- For Schindler elevator fixtures found in Asia, Europe and other regions, please refer to List of Schindler elevator fixtures.
This is a list of Schindler elevator fixtures which are only found in the United States and Canada.
1989 to 2005
When Schindler bought out Westinghouse's elevator division in 1989, it carried the production of RT buttons. RT was Westinghouse's/Schindler's answer to Dover's Traditional fixtures. The button consists of a white button that lights usually with a wraparound braille, where the call button has triangle arrows printed in the button along with the alarm and door buttons. The floor indicator on RT installations can either be non-pushable RT buttons that light up, or a red two-digit seven-segment LED indicator with directional arrows on the left that MT fixtures use. RT car lanterns has two opaque plastic triangles where it usually has a yellowish-white illumination, but early installations has two lanterns installed in the same direction at the highest or the lowest floor. RT fixtures were also used for fire service on vandal resistant car stations. RT fixtures were discontinued around 2004.
Schindler MT fixtures were first made in 1989 and became their competitor to Dover Impulse, Otis Series 1, and Montgomery Vector (and later Montgomery Kone Series 220) fixtures. These fixtures typically use triangular, round, or square lens lanterns, along with a rectangular button assembly with a square braille plate, white square button, microswitch (made by Saia Burgess Controls of Switzerland), and illuminating LED red rectangular light above the button. The floor indicator is a red, two-digit seven-segment LED indicator with the directional arrows on the left, and it's also used on some RT installations. MT car lanterns consist of two opaque plastic triangles where it usually has a yellowish-white illumination, where the hall lanterns are the same as the car lanterns, but they are thicker and can be mounted above the door positioned with the floor indicator. MT fixtures can be mounted with M-Line fixtures which had a few installations in the United States. These fixtures are another type of the fixtures made by Epco and provided by Schindler. They were also provided on the low-rise Schindler 500A elevators. MT fire service can be found on a few Schindler 330A installation along the standard HT fixtures in Massachusetts. Schindler MT fixtures were discontinued in 2004, but was still offered as a custom order from 2005 until 2010.
Long Bar MT
This is a rare variant to the standard MT fixtures made in the mid-1990s where the indicator and lanterns are the same but the light above the button is slightly wider as well as it use different button switches which are stiffer.
MT Vandal Resistant
These are very similar to the HT vandal resistant (HT VR), but it has a standard MT indicator instead and the lamp in the button is green, white, yellow or red. The buttons are the California version of Adams / Epco Survivor Plus, although there are a few elevators with the Non-Californian version of Survivor Plus. Not much is known about MT Vandal Resistant because they are not as common as Schindler's other fixtures and it probably was the Schindler equivalent to Dover Vandal Resistant, Otis Series 2 and Series 4, and Montgomery Kone "Vandal Resistant" (They used Innovation Security actually).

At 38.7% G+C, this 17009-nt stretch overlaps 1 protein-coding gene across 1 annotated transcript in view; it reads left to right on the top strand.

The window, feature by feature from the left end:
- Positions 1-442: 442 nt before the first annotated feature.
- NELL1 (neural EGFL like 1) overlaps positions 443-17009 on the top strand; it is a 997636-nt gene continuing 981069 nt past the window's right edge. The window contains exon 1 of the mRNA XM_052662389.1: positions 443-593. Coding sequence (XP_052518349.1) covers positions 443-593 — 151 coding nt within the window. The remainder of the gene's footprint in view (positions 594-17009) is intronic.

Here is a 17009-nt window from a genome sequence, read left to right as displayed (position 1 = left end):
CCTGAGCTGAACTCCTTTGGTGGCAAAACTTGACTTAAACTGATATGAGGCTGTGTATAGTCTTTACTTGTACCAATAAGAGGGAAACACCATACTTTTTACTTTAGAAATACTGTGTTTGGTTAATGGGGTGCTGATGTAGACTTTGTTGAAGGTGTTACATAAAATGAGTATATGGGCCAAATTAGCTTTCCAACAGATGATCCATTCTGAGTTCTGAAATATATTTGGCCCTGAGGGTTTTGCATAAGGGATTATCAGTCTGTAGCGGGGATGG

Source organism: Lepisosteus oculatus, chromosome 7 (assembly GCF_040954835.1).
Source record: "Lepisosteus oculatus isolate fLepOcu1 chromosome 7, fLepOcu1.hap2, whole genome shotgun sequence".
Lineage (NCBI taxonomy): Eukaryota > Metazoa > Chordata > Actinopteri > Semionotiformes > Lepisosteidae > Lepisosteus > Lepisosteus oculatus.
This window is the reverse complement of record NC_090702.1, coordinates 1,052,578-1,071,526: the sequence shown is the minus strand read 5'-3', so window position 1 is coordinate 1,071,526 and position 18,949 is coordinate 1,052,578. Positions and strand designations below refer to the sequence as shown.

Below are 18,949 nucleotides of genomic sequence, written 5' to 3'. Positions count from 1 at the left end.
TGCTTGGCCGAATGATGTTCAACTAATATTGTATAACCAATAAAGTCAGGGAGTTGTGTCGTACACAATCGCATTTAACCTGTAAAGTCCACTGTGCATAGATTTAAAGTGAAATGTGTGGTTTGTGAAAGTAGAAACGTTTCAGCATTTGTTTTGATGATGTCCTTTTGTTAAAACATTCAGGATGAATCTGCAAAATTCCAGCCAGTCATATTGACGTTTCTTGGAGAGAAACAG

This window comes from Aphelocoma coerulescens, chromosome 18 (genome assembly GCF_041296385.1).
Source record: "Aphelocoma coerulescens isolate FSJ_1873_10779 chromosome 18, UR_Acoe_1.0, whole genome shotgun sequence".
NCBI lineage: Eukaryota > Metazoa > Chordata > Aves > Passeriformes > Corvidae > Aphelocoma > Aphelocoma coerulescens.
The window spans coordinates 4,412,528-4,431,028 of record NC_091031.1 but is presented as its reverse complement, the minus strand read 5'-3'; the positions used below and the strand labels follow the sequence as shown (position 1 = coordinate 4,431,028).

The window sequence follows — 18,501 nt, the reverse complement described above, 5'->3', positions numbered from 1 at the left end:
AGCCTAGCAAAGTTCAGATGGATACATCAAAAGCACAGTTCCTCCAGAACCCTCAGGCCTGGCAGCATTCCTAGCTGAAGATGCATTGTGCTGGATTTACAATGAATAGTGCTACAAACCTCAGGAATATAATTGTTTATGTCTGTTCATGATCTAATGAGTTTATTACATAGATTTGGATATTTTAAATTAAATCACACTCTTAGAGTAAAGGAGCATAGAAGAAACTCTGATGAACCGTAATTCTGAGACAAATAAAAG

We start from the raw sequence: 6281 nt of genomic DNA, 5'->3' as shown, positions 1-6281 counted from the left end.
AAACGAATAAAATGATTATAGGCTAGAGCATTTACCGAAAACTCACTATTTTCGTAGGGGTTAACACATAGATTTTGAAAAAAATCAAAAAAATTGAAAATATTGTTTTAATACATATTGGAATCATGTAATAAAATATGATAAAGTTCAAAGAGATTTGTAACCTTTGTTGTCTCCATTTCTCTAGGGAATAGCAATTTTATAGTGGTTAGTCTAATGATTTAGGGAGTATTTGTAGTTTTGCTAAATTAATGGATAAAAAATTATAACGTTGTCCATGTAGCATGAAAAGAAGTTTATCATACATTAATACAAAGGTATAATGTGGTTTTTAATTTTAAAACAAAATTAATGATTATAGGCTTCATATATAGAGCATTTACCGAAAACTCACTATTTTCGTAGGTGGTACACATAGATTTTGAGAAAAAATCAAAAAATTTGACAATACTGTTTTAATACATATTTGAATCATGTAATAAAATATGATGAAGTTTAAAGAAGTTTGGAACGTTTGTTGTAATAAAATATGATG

1998 to present
HT fixtures started in 1998 and was used in Schindler 321A elevators, and was later used on the Schindler 330A, 400A, and HXpress modernization series. The floor indicator is a red two-digit seven-segment LED display with small up/down arrows on both sides of the display.
HT has many different variations, which are shown below.
The standard version of the HT fixtures are the basic fixtures used in the 330A (hydraulic), and 400A (traction) models. HT buttons consist of white rectangular buttons with a red LED illumination with a braille attached. The car operating panel used in 321A/330A is a curved panel and 2 buttons wide, while the panel used in 400A is flat and wider panels as well as 4 buttons wide. The call buttons are triangle shaped that lights up red with no braille plates, while the lanterns consist of rounded triangles with a speaker between the arrows. Originally the floor indicator had the Schindler logo on the right side on the indicator but this was removed in 2006 when Schindler introduced its current corporate identity. Below the floor indicator, there is an embossed Schindler logo, where this practice was originated in Europe with its D Series and FI MXB fixtures.
Introduced in 2001 with the 330A, HT comes in a premium variety that replaces the black Lexan-esque plastic call station with stainless steel or brushed brass. Other than the change in the call station and the option for the button to have white LEDs, they are the same as standard HT in the interior.
HT Vandal Resistant
HT also comes in a vandal-resistant version which was introduced in 2001 with the 330A. They are very similar to Schindler MT Vandal Resistant, except for the smaller HT indicator and the placement for the phone button. HT vandal-resistant buttons are stainless steel, with a white dot in the center the illuminates in red when pressed, and they are the California version of Survivor Plus, made by Adams / Epco. The car lanterns are very similar to MT/RT, except it illuminates red, while the hall lanterns are usually jamb-mounted with a speaker between the arrows. The car operating panel is wider on a 400A with the alarm and phone button located on the same row with the door buttons. Phone button locations vary between the 330A (between fire service and the floor buttons) and the 400A (in the same area as the door controls and alarm).
There are three known type of chimes found on HT elevators. There were thought to be only two, but a discovery in 2014 showed that there was one more type of chime HT elevators used before the current one.
The first HT elevators originally used chimes that were lower pitched than the ones they use now. They were installed in 1998 on 321As as well as on early 330A installations up until 2003-04. The current chime introduced in 2003-04 is much slower than the low-pitched chime, and were installed on 330As past 2003-04, as well as on most if not all 400As. The only difference between 330As and 400As are the floor passing chimes.